# Problems on Length contraction

• chingcx
In summary, the problem involves calculating the length of a moving bar seen from a stationary reference frame, at different orientations. The length is found to be contracted in the direction of motion, with the amount of contraction determined by the Lorentz transformation. The length is maximum in the frame in which the object is at rest. The orientation of the bar affects the amount of contraction, with only the component of length parallel to the direction of motion being contracted.
chingcx
Problems on "Length contraction"

## Homework Statement

This is a problem in my text. The idea is that a bar is moving with a high speed (say 0.5c) relative to us. We now want to know what will be the length appeared to us if the bar is parallel, perpendicular and 60 degrees tilted. And we are asked when the bar is tilted, how long is it in the co-moving frame.

## Homework Equations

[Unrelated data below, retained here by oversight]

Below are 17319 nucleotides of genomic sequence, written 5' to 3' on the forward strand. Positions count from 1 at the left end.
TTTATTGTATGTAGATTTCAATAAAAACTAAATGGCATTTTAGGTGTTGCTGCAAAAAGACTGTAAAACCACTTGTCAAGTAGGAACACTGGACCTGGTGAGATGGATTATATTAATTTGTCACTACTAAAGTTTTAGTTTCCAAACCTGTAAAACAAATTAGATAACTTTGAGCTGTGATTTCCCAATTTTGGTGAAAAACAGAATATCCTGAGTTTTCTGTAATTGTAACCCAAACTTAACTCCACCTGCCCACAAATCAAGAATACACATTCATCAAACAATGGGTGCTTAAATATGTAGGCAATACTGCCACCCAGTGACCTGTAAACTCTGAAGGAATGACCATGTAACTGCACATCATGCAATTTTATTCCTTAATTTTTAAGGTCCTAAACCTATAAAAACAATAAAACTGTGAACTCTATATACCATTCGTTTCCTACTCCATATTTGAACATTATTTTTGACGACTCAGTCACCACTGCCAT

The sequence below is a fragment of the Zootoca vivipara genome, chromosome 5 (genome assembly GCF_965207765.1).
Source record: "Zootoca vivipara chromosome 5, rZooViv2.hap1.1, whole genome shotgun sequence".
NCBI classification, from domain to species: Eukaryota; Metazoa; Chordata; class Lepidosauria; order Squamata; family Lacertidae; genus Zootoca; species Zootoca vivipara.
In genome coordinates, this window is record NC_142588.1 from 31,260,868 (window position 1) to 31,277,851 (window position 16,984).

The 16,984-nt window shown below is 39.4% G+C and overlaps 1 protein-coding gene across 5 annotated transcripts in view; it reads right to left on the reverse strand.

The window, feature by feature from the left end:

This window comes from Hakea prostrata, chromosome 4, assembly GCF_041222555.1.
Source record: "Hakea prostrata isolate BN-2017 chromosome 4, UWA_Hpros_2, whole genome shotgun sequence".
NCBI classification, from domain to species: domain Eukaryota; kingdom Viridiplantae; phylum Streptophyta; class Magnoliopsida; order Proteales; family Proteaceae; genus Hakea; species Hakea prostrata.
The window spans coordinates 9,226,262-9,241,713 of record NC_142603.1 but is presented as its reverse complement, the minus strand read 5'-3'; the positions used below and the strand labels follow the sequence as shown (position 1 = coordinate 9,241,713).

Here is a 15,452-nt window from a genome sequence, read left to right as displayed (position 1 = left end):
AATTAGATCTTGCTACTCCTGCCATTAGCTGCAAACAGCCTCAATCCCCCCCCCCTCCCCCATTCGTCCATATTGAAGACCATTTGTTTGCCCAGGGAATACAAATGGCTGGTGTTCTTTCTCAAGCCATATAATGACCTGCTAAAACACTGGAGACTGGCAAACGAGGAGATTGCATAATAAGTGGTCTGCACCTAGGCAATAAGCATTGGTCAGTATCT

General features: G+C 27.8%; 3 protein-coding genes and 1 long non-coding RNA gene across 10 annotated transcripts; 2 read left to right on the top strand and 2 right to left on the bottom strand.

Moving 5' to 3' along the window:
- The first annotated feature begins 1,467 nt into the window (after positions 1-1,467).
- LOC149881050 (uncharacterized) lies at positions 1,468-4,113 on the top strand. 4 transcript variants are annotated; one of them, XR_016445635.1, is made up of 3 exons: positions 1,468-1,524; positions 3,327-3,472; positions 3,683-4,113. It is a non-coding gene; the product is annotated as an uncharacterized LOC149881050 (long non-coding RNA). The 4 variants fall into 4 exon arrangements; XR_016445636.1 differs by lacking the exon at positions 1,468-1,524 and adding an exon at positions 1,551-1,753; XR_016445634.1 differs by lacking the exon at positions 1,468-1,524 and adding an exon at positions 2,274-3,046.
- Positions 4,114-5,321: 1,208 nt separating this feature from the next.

L=(Lo)/y where Lo is the proper length

## The Attempt at a Solution

First two are very straight-forward, but I can't understand the difference between the last two questions. I tried to resolve the velocity component but still I could not work it out.
Any explanation is appreciated, thank you in advance.

Ok. So you know in this problem that the observer of the bar is going to see the bar a shorter length in the, let's say +x direction. The only parts of the bar that will shrink are the parts parallel to its' velocity; its not going to shrink vertically or diagonally. You will have to modify your Lorentz factor to account for the velocity in the x direction only.

The length of any object in a moving frame will appear foreshortened in the direction of motion, or contracted. The amount of contraction can be calculated from the Lorentz transformation. The length is maximum in the frame in which the object is at rest.

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Winzer said: